Don’t leave glasses with alcohol lying around for pets to lick.
Keep your garbage can in a cupboard, but if you prefer it out for the sake of convenience, make it pet proof.
Gifts and Wrapping
Of course you want to include your pet in the holiday by giving them presents. Just buy ones suitable for animals.
Take care when the rest of the family are opening their gifts. Immediately throw out gift wrapping, ribbon, bows, and plastic packaging. They’ll be swiped before you know it.
Don’t leave the kids’ toys lying around either. Small pieces can be bitten off, and cause choking or blockages.
All the extra people in the house, means lots of extra noise. Kids running around, music playing, champagne bottles being opened, Christmas crackers and balloons. While some animals have no problem, and are more than happy to be in the middle of the mayhem, others are more skittish and will feel quite nervous and stressed.
Make sure they have a quiet place where they can hide. Put a bed, blanket, water and toys so they’ll feel comfortable.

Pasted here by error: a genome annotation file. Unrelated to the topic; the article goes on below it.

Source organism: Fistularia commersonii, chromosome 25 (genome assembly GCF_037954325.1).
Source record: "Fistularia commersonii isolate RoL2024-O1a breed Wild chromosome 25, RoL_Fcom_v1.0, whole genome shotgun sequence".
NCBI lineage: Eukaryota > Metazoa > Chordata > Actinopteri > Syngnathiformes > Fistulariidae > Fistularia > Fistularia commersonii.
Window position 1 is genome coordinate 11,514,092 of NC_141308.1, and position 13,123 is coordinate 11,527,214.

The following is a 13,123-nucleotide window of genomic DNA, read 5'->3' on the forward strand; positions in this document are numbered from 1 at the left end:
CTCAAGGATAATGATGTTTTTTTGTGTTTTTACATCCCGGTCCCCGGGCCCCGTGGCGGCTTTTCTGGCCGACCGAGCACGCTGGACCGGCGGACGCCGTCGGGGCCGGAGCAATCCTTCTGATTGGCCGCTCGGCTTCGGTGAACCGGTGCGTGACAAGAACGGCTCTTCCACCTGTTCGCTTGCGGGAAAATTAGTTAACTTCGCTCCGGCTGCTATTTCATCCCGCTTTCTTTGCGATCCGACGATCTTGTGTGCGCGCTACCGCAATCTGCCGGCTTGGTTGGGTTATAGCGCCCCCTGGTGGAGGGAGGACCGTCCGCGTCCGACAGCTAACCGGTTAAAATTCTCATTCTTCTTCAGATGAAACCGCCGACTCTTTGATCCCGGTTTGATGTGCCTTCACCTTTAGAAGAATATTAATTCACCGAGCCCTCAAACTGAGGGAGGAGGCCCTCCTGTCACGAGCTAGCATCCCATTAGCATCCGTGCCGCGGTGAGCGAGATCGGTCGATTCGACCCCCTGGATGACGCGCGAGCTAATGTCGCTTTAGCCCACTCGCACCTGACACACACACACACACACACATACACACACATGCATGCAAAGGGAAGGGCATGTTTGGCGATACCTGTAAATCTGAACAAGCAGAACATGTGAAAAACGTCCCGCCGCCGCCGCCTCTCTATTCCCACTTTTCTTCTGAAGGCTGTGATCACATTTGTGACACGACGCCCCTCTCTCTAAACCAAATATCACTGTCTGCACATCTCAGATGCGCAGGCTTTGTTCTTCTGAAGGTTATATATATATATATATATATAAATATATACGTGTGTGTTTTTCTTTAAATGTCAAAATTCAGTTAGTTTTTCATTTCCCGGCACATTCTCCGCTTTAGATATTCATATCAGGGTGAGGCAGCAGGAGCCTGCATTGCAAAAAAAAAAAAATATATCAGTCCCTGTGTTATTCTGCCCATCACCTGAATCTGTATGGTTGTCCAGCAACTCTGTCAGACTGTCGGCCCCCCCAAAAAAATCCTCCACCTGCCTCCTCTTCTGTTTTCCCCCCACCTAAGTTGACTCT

If your pet is particularly freaked out, there are natural remedies, relaxation cds and traditional medications that may be helpful. Speak to your vet for some suggestions.
Depending on where you live of course, Christmas can bring some nasty weather. Christmas or not, animal care is not seasonal. Consider limiting the amount of time they’re outside, and putting them in a coat or sweater. Salted sidewalks can burn your dogs’ paws, so try booties or one of the protective creams on the market.
Christmas pet safety tips – conclusion
Remember to never give pets as presents. You want to get a family pet? Do it some other time of the year. Kids should be taught to respect animals, and not view them as things. They need to learn there’s a difference between an animal and a sweater.
I hope you will find these Christmas pet safety tips useful, and by taking just a few precautions, you’re in for a very, merry Holiday season.